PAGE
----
- Nomination: Stella Burry (1897-1991)
- Category: Person
- Nominated By: Congregation
- Year Commemorated: 2014
Stella Annie Burry was born in Greenspond, Bonavista Bay, Newfoundland, on August 11, 1897.
At a time when getting an education was considered secondary for girls, Burry’s mother was insistent that Stella obtain a good education. She attended the Methodist school in Greenspond.
Burry had first heard of being a deaconess in Greenspond from her minister, the Rev Ezra Boughton. She wanted to be a missionary, but Boughton introduced her to the calling of “deaconess” and gave her material about the Methodist Training School in Toronto.
Before going to Toronto she spent a few years furthering her education at Memorial College in St John’s in order to become a teacher. While in St. John’s, she attended Gower Street Methodist Church. And it was there she met Frances Main, a deaconess, with Gower Street Church.
Burry gained experience in the practical aspects of deaconess work: visiting the sick and shut-ins, sharing in Bible class and Girls’ Club activities. Burry resolved that someday she would be a deaconess.
In 1923 she moved to Toronto and attended the Methodist Training School (now the Centre for Christian Studies). In addition to their traditional Christian education courses, she studied at the School of Social Work and at Victoria University, also in Toronto. In her second year she had an awakening: she now viewed the disadvantaged not as victims needing charity but as persons with potential that could be fulfilled, given the basic needs of life and opportunities. It is what Stella Burry called a “hand-up” instead of a “hand-out.”
In 1937 she was persuaded by Rev Oliver Jackson, Superintendent of Home Missions for Newfoundland, to return home to work. In autumn 1938, she found offices in the old Star building on the corner of Adelaide Street and New Gower Street in downtown St John’s. She introduced herself to the Public Health and Welfare Office and did a survey of the resources of the community in relation to health and child welfare, finding these were meagre. She had over 200 families on her list and she visited them all.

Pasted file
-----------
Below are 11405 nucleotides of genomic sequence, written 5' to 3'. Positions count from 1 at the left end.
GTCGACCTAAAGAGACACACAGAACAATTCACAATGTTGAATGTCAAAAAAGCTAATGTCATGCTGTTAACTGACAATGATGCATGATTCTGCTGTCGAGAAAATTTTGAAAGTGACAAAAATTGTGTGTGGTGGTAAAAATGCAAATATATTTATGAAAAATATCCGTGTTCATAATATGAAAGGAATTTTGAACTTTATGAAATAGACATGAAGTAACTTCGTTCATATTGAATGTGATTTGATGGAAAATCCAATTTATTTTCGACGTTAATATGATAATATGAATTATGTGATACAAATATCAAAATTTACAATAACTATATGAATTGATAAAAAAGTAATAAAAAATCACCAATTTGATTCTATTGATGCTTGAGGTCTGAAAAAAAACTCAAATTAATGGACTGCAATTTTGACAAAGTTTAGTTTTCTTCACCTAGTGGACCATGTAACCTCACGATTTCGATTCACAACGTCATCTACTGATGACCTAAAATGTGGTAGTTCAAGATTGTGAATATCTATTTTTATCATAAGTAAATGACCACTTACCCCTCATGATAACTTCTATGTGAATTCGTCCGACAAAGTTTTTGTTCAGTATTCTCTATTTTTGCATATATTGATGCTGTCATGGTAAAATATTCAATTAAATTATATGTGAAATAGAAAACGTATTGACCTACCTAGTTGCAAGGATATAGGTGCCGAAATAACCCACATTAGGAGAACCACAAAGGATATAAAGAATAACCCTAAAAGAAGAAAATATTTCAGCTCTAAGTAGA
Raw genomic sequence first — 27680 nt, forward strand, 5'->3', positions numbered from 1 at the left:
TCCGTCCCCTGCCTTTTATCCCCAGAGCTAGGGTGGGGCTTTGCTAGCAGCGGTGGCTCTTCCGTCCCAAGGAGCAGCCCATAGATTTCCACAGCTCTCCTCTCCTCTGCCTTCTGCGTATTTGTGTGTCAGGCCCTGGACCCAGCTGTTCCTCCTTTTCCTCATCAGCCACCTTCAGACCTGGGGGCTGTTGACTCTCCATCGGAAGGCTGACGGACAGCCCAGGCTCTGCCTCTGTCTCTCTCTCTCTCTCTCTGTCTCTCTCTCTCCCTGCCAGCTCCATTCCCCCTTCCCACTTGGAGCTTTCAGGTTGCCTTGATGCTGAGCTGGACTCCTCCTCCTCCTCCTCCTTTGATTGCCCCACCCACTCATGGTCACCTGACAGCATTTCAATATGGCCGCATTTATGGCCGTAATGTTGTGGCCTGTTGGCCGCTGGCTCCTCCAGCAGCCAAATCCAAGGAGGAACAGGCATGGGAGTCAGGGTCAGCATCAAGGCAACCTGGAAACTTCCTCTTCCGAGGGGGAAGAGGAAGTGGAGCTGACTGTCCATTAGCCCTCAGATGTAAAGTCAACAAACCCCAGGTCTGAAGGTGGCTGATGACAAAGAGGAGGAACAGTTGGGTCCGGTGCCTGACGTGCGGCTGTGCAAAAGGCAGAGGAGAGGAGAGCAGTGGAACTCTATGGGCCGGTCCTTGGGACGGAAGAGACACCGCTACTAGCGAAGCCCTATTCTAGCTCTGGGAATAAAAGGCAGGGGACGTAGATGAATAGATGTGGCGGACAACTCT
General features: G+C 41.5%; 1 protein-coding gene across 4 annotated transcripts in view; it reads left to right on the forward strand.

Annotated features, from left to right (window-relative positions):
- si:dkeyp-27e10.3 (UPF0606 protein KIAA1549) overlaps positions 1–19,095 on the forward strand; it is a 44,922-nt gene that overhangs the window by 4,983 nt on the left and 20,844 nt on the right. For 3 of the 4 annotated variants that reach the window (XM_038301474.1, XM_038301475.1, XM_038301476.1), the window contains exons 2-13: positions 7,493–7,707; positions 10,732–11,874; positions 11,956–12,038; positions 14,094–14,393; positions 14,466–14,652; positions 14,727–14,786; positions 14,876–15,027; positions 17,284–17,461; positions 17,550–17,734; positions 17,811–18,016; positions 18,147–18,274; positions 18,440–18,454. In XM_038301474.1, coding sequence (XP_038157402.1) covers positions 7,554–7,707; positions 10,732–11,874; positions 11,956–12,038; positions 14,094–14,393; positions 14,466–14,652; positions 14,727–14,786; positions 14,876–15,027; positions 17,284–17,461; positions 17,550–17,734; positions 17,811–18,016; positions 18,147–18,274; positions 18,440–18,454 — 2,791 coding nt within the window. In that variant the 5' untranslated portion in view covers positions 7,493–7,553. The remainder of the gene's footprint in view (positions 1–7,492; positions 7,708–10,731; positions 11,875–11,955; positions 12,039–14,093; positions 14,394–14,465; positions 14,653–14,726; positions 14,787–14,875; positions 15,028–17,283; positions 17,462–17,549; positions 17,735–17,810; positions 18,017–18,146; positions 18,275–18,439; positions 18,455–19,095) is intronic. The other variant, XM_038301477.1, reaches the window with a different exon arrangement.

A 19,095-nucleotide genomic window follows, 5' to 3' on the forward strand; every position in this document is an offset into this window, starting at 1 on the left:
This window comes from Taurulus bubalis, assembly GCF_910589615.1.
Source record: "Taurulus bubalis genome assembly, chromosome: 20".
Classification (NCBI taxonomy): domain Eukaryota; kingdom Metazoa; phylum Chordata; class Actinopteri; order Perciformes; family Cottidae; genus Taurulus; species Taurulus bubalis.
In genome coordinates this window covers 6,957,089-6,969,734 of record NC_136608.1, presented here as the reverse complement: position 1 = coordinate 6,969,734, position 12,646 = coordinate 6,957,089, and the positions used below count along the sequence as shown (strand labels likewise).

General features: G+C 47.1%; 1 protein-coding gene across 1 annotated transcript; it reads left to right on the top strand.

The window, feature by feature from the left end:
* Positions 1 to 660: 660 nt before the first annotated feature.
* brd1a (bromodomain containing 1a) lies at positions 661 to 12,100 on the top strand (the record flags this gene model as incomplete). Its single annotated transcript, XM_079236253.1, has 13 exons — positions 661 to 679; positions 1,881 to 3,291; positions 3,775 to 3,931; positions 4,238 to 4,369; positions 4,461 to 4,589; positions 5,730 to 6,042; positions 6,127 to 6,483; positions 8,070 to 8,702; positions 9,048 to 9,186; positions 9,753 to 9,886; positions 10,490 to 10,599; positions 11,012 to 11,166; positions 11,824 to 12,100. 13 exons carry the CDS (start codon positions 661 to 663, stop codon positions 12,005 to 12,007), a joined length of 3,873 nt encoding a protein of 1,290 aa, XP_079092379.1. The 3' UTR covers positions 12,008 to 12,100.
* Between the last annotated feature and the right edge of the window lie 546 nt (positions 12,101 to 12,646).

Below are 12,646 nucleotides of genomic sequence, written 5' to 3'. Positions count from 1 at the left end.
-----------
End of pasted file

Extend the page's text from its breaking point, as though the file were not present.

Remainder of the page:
Burry knew that the people she served wanted to help themselves and to develop skills and abilities. Aware that the women were good cooks, good knitters and sewers, and were only lacking the goods to work with, she set up sewing groups, knitting groups, and cooking groups where women were supplied with materials.
She also arranged for 28 families to grow their own vegetables, either on their own or through a community garden on land owned by the Presentation Convent nuns (probably one of the first ecumenical endeavours in St John’s).
The original community centre burned down in 1945, briefly interrupting the operation of the programme.
A committee of church lay people raised the money to secure another property and the Women’s Missionary Society provided the maintenance grant. It was named the United Church House: A Community Centre and Young Women’s Hostel.
Portraits Collection, “Miss Stella Burry, Emmanuel House, St. John’s, Nfld.” 76.001P781, United Church of Canada Archives.
Burry hoped the new centre would be a place where young women from the outports of Newfoundland could have a safe, affordable place to stay while they worked or studied in St John’s.
Emmanuel House flourished under Burry’s leadership. For young women it was a “home away from home”; for the disadvantaged it was a haven of comfort, support, and encouragement; and for Burry it was a stronger base from which to lobby from and advocate for policy changes to benefit the poor.
She established the first United Church Youth Camp at Jackson House, Western Bay, in 1942. It was re-located in the early 1950s to Shoe Cove, just outside St John’s, and renamed Burry Heights in her honor.
Stella Burry died in 1991